pitching surf-boat, and being paddled frantically ashore by a crew of
perspiring negroes, you lounge in a cane chair on an awning-covered
deck while your vessel steams grandly in, straight alongside a
concrete wharf which would do credit to the Hudson River, and a steam
crane dips down into the hold and lifts the cargo out, a dozen tons
at a time, and loads it on a waiting train to be transported into the
heart of Africa, and as you lean over the rail, marvelling at the
modernity and efficiency which characterise everything in sight, you
wonder if you are really in the Dark Continent, or if you are back in
America again.

But if the French harbours are amazingly good, the French vessels
which drop anchor in them are, for the most part, amazingly bad.
The _Messageries Maritimes_, a highly subsidised line which has a
virtual monopoly of the French colonial passenger trade, and which
is notorious for its we-don’t-care-whether-you-like-it-or-not
attitude, has the worst vessels that I know, bar none, and charges
the most exorbitant fares. If you wish to visit the Somali Coast, or
Madagascar, or Réunion, you will have to take this line, because there
is no other, but elsewhere along the coasts of Africa you will do well
to follow my advice and travel under the British or the German flag.

The struggle of the French colonial army to maintain law and order
along the vast reaches of France’s African frontiers forms one of
the most thrilling and romantic chapters in the history of colonial
expansion. Theirs has been a work of tact, rather than of force, for,
where England, Germany, Italy, and Belgium have used the iron hand in
dealing with the natives, France, more farsighted, has seen the wisdom
of hiding it within the velvet glove. Always she has conciliated the
Moslem. She has safeguarded the privacy of his mosques and harems; she
has encouraged by government subsidies his schools and universities;
instead of desecrating the tombs of his holy men, she has whitewashed
them; the burnooses of the great tribal and religious chieftains
are brilliant with French decorations; the native _mollahs_ and
_cadis_ are utilised as local magistrates in all except the gravest
cases or those involving a European. To attempt to govern a country
without those, or against those, to whom it belonged, is a blunder
of which France has never been guilty. It has been the consistent
policy of other European nations, on the contrary, neither to trust
the natives nor to treat them with any degree of consideration.
Hence the ominous unrest in India; hence the ever louder murmur of
“Egypt for the Egyptians”! hence the refusal of the natives of German
East Africa to work on German-owned plantations and their wholesale
emigration from that colony; hence the fact that no Italian official
in Eritrea or Benadir dares venture outside the town walls unarmed and
unescorted, nor will in Tripolitania for many years to come. I have
been assured repeatedly by North African sheikhs that, should France
become involved in a European war, her native soldiery would volunteer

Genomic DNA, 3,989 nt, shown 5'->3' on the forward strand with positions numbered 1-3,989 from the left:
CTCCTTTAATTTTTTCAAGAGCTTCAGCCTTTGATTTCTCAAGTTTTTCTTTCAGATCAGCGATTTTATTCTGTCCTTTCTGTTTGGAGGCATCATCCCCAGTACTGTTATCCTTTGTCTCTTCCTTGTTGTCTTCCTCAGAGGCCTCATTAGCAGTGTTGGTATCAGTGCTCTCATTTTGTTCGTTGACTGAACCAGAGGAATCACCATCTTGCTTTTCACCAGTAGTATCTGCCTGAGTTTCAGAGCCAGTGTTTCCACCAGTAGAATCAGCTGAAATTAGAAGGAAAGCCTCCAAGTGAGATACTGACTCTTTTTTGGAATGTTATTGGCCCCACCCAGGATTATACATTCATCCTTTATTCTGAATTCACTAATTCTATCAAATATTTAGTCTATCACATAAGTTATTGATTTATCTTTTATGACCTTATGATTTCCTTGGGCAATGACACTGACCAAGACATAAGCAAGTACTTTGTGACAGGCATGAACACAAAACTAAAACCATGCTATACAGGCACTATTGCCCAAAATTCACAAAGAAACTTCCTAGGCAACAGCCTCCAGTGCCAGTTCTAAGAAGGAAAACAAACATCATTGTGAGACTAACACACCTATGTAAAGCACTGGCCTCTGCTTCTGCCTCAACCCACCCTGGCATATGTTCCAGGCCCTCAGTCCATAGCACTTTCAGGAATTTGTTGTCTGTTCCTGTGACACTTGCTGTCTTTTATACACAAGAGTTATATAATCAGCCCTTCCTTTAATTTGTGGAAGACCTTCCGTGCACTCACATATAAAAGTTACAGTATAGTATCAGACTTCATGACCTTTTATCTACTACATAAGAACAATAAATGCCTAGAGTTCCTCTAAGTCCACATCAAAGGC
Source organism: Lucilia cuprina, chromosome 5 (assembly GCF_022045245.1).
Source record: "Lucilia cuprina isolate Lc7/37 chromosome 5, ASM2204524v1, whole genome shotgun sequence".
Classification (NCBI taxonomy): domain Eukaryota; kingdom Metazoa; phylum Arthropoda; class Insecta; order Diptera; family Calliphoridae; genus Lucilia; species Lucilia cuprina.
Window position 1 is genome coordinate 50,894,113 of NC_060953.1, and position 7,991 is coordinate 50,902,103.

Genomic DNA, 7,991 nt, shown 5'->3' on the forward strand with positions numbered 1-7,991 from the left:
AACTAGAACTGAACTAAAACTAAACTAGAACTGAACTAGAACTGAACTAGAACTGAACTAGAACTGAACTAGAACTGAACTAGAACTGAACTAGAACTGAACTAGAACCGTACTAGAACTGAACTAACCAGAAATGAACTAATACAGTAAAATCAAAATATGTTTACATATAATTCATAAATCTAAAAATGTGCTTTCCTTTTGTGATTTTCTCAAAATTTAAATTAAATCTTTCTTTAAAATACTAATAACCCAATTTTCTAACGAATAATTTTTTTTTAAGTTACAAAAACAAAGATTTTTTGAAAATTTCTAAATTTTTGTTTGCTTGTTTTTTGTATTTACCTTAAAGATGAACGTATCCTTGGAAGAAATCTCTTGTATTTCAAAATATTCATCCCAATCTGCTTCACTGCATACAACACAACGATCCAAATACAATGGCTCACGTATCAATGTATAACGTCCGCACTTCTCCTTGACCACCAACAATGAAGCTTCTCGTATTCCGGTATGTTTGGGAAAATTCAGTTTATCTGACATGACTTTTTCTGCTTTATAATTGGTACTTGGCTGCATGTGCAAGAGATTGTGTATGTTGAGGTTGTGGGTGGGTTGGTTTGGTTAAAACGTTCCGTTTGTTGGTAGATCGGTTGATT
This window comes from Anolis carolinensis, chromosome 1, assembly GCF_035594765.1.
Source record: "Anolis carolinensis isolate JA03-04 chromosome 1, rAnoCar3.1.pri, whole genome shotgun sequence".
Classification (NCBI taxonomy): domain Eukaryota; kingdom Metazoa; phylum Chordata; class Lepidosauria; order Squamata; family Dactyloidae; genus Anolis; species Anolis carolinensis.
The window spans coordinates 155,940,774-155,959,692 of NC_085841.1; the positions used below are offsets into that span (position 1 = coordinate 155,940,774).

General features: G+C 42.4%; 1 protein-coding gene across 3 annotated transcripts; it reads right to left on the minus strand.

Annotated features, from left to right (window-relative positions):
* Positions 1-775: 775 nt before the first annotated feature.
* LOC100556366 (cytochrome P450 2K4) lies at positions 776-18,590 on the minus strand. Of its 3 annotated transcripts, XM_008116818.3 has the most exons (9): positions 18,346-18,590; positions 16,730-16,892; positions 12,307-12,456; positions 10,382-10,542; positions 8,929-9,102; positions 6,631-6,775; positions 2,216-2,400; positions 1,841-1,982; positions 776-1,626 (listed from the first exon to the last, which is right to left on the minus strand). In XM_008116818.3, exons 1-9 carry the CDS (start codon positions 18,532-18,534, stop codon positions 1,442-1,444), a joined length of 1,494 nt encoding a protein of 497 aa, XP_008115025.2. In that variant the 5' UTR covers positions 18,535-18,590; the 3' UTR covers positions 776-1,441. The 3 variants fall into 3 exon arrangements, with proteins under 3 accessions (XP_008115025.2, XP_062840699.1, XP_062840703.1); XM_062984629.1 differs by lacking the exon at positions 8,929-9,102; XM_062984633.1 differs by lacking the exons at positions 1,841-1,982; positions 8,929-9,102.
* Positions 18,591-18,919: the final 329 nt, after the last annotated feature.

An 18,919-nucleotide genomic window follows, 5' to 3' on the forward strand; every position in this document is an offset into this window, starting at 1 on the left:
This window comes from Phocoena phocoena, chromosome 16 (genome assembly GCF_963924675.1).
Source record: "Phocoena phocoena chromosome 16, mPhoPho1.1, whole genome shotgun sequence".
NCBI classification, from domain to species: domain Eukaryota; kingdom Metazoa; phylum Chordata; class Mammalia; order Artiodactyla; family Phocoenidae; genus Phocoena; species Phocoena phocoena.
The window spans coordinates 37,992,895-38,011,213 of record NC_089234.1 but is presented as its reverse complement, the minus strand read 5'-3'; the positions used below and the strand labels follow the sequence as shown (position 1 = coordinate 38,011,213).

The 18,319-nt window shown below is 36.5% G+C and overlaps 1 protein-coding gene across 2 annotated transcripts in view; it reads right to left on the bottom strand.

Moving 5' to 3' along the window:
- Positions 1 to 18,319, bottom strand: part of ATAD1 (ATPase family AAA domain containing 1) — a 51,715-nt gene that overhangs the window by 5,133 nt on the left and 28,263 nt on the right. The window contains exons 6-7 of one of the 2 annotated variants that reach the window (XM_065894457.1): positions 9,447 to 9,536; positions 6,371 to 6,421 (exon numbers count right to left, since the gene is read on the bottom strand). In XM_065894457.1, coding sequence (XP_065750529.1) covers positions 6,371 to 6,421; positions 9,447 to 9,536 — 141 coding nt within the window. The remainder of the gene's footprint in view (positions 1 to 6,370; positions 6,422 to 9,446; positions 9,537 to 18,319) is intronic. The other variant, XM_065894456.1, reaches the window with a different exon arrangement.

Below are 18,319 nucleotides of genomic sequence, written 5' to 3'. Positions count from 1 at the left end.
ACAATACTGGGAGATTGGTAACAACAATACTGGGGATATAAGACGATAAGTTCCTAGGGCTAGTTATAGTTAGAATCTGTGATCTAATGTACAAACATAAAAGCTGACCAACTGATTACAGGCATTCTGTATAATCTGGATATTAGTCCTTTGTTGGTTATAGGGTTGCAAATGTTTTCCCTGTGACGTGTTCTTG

almost to a man. That England is far from certain how her Egyptian and
Sudanese troops would behave in such a contingency is best proved by
the formidable British garrisons which she deems it wise to maintain
in the land of the Valley of the Nile.

I am but reflecting the opinions of many highly placed and intimately
informed European officials in North Africa when I assert that
Germany’s repeated interference with the French programme in Morocco
was due as much to military as to political reasons, the Germans using
this means to hinder the expansion of that mysterious _force noire_
which has long been a bugaboo to the War Office authorities in Berlin.
Whether this was the true reason or not for Germany’s attitude in the
Moroccan business, no one knows better than the German general staff
that, in the event of war, the Republic would be able to advance a
great black army to the banks of the Rhine in thirty days—and that she
would not be deterred by the scruples which prevented her utilising
her African soldiery in 1870. It has been repeatedly urged, indeed,
that the numerical inferiority of the annual French conscription, as
compared with that of Germany, be made up for by drafting a corps of
black troops drawn from French West Africa into the continental army.
France has already recruited very close to twenty thousand native
troops—which is the strength of an army corps—in her West African
possessions alone, and as any scheme for drafting it into Algeria,
so as to enable the French troops stationed there to be available
elsewhere, would instantly arouse the Arab population to revolt, it is
highly probable that this African army corps would, in case of war, be
employed on the European continent. Though France’s African army does
not at present number much over fifty thousand men—all well drilled,
highly disciplined, and modernly armed—the French drill-sergeants in
Africa are not idle and have limitless resources to draw from. The
population of the negro states under French protection runs into many
millions, and would easily yield twenty per cent of fighting men,
while the acquisition of Morocco has added the Berbers, that strange,
warlike, Caucasian race, to the Republic’s fighting line. Nothing